A Facebook gaming survey shows that casual gamers are critical to the development of the metaverse
Gamers are bombarded with press about the metaverse, from think tanks to product announcements, but what do they really think of it? Facebook Gaming and Newzoo have teamed up to launch a survey in 2022 to get insights into gamer sentiment, from their opinions on the press to their expectations of technology, products and developers – and most importantly, how it differs from player to player – players on the hyper-casual end of the AAA console, publisher, and developer side.
In a virtual session at GamesBeat Summit 2023, Stephen Gray of Facebook Gaming at Meta shared his insights from this important industry research. He then discussed the future of the Metaverse for gamers with Tim Lion, Facebook Gaming’s Head of Gaming Marketing at Meta, and Alexis Pamboris, Research Partner at Newzoo.
“The goal was to build industry knowledge to the point where we could offer advice to developers,” Gray said. And through the research, they’ve found that the range of player willingness and enthusiasm for a metaverse is vast, and success depends on meeting your consumers where they are in their metaverse journey.
Here’s what they found – and what it means.
The main takeaways
The survey covered six markets and surveyed respondents who gamble on any platform for at least an hour a week, Gray explained. In the end, there were four segments: the casual gamers, two separate mid-core groups (one leaning toward the casual gamer, the other more serious), and the true hardcore gamers. The poll went deep into player sentiment, but Gray highlighted four key takeaways:
- About half of all players know what the metaverse is – but that number is determined by the hardcore player. Roughly 50% of respondents love it, but again, response varies across gamer spectrums.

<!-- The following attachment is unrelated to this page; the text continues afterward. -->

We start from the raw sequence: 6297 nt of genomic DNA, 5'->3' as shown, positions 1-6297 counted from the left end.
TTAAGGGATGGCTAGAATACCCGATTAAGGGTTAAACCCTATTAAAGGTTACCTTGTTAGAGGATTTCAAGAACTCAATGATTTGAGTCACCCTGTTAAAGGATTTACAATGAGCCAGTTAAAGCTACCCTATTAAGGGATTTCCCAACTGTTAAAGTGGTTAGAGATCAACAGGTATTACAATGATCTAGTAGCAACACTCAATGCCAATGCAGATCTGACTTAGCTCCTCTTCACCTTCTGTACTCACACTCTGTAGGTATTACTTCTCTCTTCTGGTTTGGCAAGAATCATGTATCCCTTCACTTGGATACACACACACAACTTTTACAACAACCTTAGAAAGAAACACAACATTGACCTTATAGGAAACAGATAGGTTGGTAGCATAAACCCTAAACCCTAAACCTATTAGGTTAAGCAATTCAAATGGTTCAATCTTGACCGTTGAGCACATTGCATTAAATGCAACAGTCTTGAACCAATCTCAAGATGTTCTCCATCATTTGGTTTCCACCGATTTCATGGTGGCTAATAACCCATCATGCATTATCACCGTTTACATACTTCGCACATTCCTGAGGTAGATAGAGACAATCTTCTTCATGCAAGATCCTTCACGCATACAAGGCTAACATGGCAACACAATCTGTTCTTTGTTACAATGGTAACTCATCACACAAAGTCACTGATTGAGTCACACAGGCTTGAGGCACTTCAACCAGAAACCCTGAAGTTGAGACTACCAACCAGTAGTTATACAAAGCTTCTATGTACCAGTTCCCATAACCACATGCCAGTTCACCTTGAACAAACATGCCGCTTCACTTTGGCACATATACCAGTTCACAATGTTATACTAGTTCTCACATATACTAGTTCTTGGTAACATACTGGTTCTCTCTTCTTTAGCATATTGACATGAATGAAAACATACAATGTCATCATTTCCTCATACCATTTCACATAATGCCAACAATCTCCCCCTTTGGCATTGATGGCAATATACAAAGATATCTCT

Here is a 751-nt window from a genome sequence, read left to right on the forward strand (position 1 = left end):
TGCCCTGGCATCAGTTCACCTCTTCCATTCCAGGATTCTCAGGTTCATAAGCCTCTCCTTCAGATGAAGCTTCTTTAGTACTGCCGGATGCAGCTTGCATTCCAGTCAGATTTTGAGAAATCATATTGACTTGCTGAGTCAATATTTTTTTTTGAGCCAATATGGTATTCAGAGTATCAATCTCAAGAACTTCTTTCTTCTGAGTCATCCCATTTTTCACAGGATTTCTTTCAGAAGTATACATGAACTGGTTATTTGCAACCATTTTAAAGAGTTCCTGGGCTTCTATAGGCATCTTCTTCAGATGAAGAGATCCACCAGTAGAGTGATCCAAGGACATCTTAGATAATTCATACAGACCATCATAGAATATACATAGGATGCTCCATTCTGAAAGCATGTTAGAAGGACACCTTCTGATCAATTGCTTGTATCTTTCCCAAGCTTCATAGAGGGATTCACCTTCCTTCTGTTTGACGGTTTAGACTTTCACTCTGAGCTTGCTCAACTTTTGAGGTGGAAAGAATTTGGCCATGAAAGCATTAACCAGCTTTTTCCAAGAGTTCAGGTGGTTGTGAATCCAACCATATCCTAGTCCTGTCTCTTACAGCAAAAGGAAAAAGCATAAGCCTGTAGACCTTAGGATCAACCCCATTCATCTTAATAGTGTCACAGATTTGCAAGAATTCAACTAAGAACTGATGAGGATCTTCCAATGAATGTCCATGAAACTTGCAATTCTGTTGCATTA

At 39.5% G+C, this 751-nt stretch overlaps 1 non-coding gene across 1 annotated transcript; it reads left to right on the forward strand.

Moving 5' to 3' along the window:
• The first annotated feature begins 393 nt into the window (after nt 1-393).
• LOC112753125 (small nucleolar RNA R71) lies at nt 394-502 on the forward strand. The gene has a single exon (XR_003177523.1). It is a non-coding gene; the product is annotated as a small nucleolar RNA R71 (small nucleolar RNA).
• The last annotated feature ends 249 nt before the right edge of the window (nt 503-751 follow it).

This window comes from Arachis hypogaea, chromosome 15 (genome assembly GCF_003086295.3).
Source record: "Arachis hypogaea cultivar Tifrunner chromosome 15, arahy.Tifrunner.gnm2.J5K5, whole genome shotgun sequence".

- Gamers are already engaged in the Metaverse and Advanced Technology experiences, with about a third using VR and AR and nearly half using cross-platform gaming.
- On the hardcore gaming side of the spectrum, gamers are passionate about gaming, while casual gamers are far more interested in non-gaming metaverse experiences like virtual travel.
- Gamers are as familiar with crypto and NFTS as they are with the metaverse, but sentiment isn’t as positive.
Mapping the player base
A key objective of the survey was to break down the breadth of Metaverse knowledge across the larger cohort of gamers. Therefore, when designing the survey, very conscious attention was paid to the segmentation of the respondents, from casual to mid-core to hardcore, explained Pamboris.
“It was based on gentle motivational questions, attitudes, reasons people want to play games, and what platforms they played on. There were also a few factual questions in there,” he said. “We wanted to imagine this spectrum so that we could then look at the differences.”
This segmentation, as well as splitting the data by industry such as age, gender, etc., also allows them to identify key individuals, making it easier for survey audiences – the developers and companies that serve these gaming populations – to create action points.
Understand your cohort—and the wider audience
One of the most urgent points of action is something developers already know, but it’s something to keep in mind, Lion said.